Officials claim a rescue mission was not a realistic option as Weinstein’s location in Pakistan was unknown.
The FBI facilitated a 2012 ransom payment of $250,000 to Al Qaeda from the family of a kidnapped U.S. aid worker later killed in a drone strike, The Wall Street Journal reported on Wednesday.
The Federal Bureau of Investigation’s role, previously undisclosed, runs counter to Washington’s longstanding public opposition to paying ransoms to secure the release of hostages. An FBI spokeswoman said she was unable to comment on the matter due to “an ongoing investigation.”
But ABC News reported at the weekend that a National Counterterrorism Center advisory group, acting on White House orders, is expected to recommend that U.S. officials stop prosecuting families of American hostages who communicate with kidnappers abroad or raise funds and pay ransoms.
Warren Weinstein was snatched by Al Qaeda in Pakistan in 2011 and killed with fellow hostage and Italian aid worker Giovanni Lo Porta in a CIA drone strike in January targeting a suspected hideout of the terror group in Pakistan’s tribal areas.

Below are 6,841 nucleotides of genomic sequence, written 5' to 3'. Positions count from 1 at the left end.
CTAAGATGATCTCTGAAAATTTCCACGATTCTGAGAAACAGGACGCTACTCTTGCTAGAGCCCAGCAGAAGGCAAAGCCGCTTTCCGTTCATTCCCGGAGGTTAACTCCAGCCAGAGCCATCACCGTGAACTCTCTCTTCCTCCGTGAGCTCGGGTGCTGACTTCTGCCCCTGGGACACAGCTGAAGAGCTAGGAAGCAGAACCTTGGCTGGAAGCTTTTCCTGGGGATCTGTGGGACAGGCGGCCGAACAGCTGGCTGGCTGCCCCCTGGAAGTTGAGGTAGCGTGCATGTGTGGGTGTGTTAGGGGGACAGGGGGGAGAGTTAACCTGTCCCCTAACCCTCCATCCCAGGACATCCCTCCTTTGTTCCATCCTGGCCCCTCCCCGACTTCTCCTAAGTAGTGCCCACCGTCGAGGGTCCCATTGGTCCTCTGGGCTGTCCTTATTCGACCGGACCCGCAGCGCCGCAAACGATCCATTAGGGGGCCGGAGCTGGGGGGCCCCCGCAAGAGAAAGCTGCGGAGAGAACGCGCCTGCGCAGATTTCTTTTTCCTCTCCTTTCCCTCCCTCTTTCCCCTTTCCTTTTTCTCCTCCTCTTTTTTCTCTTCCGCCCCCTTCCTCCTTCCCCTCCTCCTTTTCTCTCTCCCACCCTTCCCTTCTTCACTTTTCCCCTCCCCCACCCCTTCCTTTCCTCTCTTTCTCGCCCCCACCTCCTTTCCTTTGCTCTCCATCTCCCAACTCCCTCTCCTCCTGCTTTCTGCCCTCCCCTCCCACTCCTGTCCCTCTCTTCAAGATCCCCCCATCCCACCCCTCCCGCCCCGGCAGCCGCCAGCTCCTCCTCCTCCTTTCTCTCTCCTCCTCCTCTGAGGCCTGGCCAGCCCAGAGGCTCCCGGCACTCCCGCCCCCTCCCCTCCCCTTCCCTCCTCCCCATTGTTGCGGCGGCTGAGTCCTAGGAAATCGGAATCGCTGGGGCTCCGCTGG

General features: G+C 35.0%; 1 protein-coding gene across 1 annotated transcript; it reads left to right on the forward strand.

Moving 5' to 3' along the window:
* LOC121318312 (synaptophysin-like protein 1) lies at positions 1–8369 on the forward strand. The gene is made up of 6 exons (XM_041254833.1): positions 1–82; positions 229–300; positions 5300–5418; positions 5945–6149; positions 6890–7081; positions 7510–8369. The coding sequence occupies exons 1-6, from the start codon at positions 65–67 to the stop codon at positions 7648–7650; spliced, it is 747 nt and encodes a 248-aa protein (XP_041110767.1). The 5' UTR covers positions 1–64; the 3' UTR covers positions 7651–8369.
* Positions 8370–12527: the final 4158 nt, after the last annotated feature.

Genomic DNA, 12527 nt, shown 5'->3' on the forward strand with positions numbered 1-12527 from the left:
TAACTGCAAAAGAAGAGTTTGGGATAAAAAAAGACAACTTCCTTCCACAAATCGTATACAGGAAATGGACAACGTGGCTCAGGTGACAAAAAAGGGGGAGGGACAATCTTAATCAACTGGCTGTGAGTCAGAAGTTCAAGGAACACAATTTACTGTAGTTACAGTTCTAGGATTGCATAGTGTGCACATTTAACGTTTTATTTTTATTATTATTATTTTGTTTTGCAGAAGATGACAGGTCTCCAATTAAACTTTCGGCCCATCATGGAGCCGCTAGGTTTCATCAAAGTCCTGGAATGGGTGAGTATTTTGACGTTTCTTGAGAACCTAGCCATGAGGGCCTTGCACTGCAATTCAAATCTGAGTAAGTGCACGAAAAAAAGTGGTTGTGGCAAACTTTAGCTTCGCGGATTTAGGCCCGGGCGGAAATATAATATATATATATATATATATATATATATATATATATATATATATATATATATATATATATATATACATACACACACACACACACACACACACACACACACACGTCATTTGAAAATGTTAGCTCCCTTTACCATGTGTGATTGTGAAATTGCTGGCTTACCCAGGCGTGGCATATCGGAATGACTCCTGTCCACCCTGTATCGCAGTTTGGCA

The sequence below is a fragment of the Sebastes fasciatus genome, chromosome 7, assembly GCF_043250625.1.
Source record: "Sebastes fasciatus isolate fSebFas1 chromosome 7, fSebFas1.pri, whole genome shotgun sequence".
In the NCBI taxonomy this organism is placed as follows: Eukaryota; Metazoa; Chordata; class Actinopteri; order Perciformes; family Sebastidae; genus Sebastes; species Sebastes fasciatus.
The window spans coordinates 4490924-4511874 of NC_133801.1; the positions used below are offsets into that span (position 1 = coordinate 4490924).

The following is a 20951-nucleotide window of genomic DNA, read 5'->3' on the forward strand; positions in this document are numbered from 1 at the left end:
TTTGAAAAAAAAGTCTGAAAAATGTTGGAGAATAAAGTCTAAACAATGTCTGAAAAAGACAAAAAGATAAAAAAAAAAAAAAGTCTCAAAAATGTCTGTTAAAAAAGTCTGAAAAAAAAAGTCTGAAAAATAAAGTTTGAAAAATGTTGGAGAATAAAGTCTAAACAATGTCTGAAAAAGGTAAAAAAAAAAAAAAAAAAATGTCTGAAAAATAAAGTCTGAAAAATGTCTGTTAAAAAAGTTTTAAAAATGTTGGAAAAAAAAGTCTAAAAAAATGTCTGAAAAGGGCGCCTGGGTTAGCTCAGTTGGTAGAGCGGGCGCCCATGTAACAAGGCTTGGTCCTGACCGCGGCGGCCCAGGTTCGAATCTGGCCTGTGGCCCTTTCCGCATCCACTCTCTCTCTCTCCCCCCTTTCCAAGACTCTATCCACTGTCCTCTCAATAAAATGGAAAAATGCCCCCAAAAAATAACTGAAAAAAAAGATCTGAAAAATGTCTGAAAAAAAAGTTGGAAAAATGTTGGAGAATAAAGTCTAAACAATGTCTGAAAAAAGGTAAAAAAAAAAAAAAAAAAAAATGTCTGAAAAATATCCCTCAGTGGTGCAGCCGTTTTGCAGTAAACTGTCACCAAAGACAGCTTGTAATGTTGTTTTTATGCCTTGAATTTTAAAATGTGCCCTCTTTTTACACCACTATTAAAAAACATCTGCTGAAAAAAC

The Journal said the FBI vetted a Pakistani middleman used by the Weinstein family to transport the $250,000 ransom payment and provided additional intelligence for an exchange. The Pakistani intermediary told the newspaper that the ransom was transferred to kidnappers in 2012 in $100 bills in Peshawar, but Weinstein was never released.
White House spokesman Josh Earnest emphasized Wednesday that the U.S. government does not “make concessions to terrorists.”
“The policy that’s been in place throughout the six years of the Obama administration, and that was in place during the previous administration as well, is one that continues to be in place right now,” he said. U.S. officials told the newspaper that FBI agents did not directly authorize or approve ransom payments, which would have violated U.S. hostage policy, and instead provided the information in part to protect the family.
A family spokesman said over the weekend that Weinstein’s relatives “took the advice of those in government who deal with such issues on a regular basis and were disappointed that their efforts were not ultimately successful.”
According to The Wall Street Journal, the FBI indicated to the family that a ransom payment was probably the best of several unattractive options to try to secure Weinstein’s release. But the FBI also warned the family that Al Qaeda might not release Weinstein even after receiving the money.
Because U.S. law enforcement and spy agencies did not have credible intelligence about Weinstein’s location in Pakistan at any given point, a rescue mission was not a realistic option, officials told the newspaper.